- Maps: A map is yet another unique feature of Tableau that consists of pre-installed information, such as cities, postal codes, administrative boundaries, etc. Moreover, you can add additional information to maps in Tableau as per your requirements.
- Mobile View: There is a Tableau application compatible with mobile devices. This application lets you view your dashboards and reports on your mobile devices.
- Ask Data: This feature allows you to type a query for your data and provides the most relevant answers in the form of visualizations.
Advantages of Tableau
The following are the notable benefits of Tableau:
- Tableau has excellent community support.
- It supports a myriad of data sources, such as on-premises files, relational databases, non-relational databases, data warehouses, cloud platforms, and data processing platforms.
- Tableau allows easy collaboration with other users and sharing visualizations with them in the form of sheets and dashboards.
- Tableau ensures the robust security of available data. It comes with a robust security system based on authentication and permission for user access and data connections.
- This data visualization tool can handle huge volumes of datasets.
Disadvantages of Tableau
The downsides of Tableau are as follows:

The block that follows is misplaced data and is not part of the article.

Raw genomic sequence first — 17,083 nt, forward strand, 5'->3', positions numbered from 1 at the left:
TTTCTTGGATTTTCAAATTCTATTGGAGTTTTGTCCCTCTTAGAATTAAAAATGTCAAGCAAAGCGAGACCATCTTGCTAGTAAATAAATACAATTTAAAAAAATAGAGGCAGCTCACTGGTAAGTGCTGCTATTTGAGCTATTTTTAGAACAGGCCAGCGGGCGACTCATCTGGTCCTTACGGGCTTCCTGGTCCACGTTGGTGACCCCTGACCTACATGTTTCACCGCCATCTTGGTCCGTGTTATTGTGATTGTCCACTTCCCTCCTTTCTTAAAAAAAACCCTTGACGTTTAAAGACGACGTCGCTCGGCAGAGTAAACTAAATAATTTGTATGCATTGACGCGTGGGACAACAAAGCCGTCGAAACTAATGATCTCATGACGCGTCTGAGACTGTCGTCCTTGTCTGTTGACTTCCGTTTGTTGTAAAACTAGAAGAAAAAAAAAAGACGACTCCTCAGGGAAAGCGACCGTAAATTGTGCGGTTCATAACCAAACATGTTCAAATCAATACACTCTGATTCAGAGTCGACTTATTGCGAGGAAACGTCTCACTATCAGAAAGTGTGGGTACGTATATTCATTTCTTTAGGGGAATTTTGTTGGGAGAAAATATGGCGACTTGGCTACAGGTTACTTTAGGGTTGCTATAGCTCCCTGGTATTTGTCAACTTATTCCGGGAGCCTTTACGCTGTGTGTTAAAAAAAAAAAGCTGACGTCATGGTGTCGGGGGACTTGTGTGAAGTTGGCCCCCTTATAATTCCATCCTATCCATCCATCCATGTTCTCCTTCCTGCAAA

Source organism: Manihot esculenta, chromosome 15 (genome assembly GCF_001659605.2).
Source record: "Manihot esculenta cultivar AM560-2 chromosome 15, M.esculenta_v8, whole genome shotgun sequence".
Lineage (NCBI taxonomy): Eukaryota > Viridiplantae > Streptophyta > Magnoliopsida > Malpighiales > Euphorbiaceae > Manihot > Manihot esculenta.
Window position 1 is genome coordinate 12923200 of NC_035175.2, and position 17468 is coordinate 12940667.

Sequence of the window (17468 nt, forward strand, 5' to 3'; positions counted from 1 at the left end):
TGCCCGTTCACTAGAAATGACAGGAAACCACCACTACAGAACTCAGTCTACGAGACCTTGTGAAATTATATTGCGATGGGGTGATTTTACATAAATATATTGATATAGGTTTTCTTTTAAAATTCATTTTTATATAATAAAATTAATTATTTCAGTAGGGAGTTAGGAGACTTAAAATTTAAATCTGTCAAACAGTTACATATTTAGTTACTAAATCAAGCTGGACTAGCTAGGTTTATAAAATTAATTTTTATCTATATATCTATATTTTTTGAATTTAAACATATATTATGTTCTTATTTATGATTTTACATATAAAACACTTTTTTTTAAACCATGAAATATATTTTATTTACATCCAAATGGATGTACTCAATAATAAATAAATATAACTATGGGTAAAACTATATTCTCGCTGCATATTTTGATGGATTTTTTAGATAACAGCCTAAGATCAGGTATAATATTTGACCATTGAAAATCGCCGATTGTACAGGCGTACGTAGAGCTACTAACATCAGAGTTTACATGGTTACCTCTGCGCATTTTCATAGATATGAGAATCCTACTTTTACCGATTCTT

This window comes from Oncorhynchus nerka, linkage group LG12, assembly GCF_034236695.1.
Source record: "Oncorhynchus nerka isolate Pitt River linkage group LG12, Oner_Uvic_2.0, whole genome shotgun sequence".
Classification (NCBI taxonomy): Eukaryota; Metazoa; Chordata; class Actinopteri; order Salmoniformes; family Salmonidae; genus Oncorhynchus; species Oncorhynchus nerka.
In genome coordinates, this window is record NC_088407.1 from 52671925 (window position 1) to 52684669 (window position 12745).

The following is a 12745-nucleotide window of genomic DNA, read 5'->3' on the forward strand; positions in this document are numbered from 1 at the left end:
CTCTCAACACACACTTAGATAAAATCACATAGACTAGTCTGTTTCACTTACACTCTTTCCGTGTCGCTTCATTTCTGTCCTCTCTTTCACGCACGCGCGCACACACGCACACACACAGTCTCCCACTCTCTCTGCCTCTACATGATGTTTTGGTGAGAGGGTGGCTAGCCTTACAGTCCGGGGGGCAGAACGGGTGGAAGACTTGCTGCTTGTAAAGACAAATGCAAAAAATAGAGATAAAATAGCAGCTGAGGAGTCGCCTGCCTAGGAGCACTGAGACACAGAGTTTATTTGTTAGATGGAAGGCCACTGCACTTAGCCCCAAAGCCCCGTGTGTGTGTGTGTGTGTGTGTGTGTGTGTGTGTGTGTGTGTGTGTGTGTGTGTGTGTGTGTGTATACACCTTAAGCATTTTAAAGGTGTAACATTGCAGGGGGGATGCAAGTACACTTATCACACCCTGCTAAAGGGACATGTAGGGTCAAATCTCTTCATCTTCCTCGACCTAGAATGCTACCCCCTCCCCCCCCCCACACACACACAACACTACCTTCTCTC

- Tableau is an expensive data visualization solution.
- Once you publish your reports and dashboards, you cannot go back to the data you used for those reports or dashboards.
- It can only display 16 columns, and hence, users may find it difficult to work with large datasets.
- With Tableau, it becomes quite challenging to embed reports in other environments.
When to Choose Tableau?
If you wish to create attractive visualizations out of a colossal amount of data, Tableau is the best choice. However, to use Tableau, you need to have sound knowledge of data analysis. Also, Tableau is not ideal for beginners.
Power BI vs Tableau - A Detailed Comparison
The following table highlights the key differences between Power BI and Tableau:
|Development||Ron George originally designed Power BI in 2010, and Thierry D'Hers and Amir Netz introduced it to the public in 2011.||Tableau was founded by Pat Hanrahan, Christian Chabot, and Chris Stolte in 2003 at Stanford University.|
|Components||The Power BI ecosystem consists of Power BI Desktop, Power BI Service, Power BI Mobile Apps, Mobile BI Gateway, Power BI Report Builder, and Power BI Report Server.||The components of Tableau are Tableau Desktop, Tableau Public, Tableau Online, Tableau Reader, and Tableau Server.|
|Amount of Data||This tool is ideal to use when you have a limited amount of data.||Tableau works well with vast volumes of data.|
|Performance||Power BI can slow down when it handles bulk data.||It offers high performance even though it works with bulk data.|